Why migrant workers call this man for medical help instead of seeing a doctor
"This [migrant workers] is a system of exploitation": Vancouver outreach worker Byron Cruz
- Length (Mins)
website with audio recording of "The Current"
- Place published
- Full text
Byron Cruz's cell phone has been called the 911 for undocumented or seasonal migrant workers in Canada.
Many foreign workers with precarious employment — whether they're undocumented workers or seasonal farm workers with a legal permit — call him instead of going to see a doctor.
Cruz is an outreach worker with migrants rights group Sanctuary Health. He coordinates with a network of social workers and health care workers who will help treat workers and not report them — often in between their regular work hours.
They're often afraid of doing that because their names might be turned over to border officials. They might also risk losing future job opportunities with their employers.
"We've had people who get injured at work, the only thing they used is the Tylenol, the aspirin, that their grandmother put in their backpacks when they came to Canada, because they are afraid of going to the hospital," Cruz told The Current's Piya Chattopadhyay at a Facing Race town hall in Vancouver.
"The owner of the farm will know that they are sick or got injured, and ...the next year they will not come back, because the owner will say, 'You get sick too often.'"
Cruz described other dire health-related dilemmas that foreign workers have found themselves in — often from seasonal workers from Mexico, Guatemala or Jamaica labouring in the fields of B.C. farms.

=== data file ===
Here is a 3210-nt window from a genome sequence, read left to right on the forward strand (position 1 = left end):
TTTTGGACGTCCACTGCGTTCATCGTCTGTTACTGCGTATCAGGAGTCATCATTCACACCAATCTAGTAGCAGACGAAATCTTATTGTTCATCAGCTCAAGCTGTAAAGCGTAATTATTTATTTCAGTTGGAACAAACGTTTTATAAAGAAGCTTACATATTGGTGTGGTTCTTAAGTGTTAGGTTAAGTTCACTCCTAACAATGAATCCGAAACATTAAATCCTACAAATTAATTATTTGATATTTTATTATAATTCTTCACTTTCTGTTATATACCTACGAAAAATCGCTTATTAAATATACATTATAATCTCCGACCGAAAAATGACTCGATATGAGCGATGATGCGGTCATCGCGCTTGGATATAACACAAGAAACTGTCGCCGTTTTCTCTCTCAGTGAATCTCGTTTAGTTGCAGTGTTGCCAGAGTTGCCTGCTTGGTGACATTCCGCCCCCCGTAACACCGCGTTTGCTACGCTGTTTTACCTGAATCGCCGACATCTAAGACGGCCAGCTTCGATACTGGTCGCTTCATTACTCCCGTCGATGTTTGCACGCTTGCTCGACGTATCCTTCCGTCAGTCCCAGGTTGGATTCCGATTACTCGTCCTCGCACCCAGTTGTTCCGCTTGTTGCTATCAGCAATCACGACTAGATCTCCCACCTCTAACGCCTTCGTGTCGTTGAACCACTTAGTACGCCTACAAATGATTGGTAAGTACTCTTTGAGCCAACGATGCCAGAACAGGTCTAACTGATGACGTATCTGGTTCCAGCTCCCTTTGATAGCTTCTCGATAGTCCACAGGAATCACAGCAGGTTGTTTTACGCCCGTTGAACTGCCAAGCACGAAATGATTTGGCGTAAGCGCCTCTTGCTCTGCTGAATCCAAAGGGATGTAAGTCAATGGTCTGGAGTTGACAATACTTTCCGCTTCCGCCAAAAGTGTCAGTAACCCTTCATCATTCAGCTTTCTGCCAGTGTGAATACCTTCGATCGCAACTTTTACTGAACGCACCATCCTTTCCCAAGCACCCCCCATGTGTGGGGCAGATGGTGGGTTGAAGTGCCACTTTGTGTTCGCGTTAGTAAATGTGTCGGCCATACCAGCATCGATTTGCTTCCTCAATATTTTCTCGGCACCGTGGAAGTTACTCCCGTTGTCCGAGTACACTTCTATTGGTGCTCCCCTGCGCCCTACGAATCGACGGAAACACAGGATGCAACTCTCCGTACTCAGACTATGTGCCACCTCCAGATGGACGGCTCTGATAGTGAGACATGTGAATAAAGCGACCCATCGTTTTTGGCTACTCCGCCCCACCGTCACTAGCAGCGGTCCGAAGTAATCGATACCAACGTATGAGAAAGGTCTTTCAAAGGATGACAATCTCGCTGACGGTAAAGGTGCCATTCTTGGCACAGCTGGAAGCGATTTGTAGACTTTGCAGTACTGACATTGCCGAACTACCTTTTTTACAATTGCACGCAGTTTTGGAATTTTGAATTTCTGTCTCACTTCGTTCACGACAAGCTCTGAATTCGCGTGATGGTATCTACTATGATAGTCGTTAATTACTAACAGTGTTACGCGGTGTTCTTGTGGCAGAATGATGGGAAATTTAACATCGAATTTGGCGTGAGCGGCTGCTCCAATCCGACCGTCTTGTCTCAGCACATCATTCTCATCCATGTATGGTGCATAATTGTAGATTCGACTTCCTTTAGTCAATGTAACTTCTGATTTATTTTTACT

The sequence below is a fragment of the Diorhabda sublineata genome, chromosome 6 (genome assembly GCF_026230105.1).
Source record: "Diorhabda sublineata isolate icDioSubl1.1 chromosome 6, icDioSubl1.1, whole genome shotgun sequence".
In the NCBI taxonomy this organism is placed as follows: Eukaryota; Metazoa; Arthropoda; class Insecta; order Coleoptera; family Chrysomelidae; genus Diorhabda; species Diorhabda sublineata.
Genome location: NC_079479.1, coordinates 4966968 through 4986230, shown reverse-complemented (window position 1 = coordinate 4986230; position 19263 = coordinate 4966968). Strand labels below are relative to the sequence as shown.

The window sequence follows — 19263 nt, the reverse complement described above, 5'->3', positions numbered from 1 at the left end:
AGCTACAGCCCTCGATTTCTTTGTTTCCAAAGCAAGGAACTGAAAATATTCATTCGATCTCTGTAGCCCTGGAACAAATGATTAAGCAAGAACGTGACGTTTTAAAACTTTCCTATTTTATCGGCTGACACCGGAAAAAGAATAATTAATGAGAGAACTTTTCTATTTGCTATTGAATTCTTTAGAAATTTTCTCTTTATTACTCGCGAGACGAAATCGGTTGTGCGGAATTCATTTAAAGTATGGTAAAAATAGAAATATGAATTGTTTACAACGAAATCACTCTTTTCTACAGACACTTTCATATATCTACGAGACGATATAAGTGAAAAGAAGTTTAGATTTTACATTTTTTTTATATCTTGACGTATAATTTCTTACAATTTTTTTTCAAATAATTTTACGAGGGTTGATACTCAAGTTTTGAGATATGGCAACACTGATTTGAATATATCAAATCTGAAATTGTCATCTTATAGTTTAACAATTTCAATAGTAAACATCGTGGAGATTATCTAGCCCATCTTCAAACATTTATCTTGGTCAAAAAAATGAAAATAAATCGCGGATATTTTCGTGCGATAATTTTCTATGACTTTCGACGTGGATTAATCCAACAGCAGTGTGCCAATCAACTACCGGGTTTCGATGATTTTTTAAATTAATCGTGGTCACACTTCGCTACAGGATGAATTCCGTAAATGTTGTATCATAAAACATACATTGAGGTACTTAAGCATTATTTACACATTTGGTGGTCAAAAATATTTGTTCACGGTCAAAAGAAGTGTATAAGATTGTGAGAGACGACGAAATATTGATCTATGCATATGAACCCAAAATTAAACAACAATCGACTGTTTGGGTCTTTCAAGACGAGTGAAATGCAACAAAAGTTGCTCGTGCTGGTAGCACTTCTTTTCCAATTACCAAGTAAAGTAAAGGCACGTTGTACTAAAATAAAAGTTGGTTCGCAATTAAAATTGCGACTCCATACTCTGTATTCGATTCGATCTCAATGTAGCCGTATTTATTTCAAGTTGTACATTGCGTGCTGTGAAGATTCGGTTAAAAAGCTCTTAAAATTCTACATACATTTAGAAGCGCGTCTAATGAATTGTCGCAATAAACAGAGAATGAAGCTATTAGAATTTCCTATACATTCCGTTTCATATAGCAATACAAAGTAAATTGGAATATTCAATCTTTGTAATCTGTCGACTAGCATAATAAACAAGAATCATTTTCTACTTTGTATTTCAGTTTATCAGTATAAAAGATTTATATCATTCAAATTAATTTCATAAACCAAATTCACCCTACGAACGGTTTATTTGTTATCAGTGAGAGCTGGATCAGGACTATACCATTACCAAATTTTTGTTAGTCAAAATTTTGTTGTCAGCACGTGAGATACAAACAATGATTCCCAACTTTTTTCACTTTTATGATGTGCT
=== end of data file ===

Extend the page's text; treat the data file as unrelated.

He spoke of pregnant workers who cannot afford care without medical insurance, or undocumented workers too afraid to walk into a hospital out of fear they will call the Canada Border Services Agency after discovering they cannot pay for their services.
"There was a migrant worker playing soccer who had a fracture,' Cruz said of one case. A physician said he needed a cast to heal, but the man refused.
"He said sorry, I don't want it, because if the owner of the farm realizes I'm using it, he's definitely going to send me back home."
Cruz described more dire situations where a migrant worker was beaten by his employers for as little as dropping a tomato on the ground, and another farm where workers were equipped with GPS devices to monitor how often they left the fields for a bathroom break.
Recently, he says he gets about 10 calls a week from undocumented migrant workers looking for health care assistance. That's down from about 25 a week two years ago.
"This is a system of exploitation," Cruz said, arguing how race factors into who are given these temporary, often precarious work.
"They know that having brown people like us [are] coming with a lack of rights to unionize. We are coming with lots of fears, because we have been oppressed and repressed in our countries, and here we have been oppressed now, and we don't have a voice."
The Current contacted B.C.'s Ministry of Labour about the issue, who said "all workers in this province are entitled to the same protections regardless of their immigration status." But they did acknowledge that temporary workers are vulnerable to abuse and intimidation in the workplace.
The ministry also says it plans to create a provincial temporary foreign worker registry that will help protect vulnerable workers from exploitation and enable them to track the use of the program.
Why migrant workers call this man for medical help instead of seeing a doctor (http://www.cbc.ca/radio/thecurrent/facing-race-the-current-s-town-hall-event-in-vancouver-1.4558134/why-migrant-workers-call-this-man-for-medical-help-instead-of-seeing-a-doctor-1.4559235)
- Economic sectors
General farm workers
- Content types
Documented cases of abuse
- Target groups
- Geographical focuses
Quebec, British Columbia, and National relevance
- Spheres of activity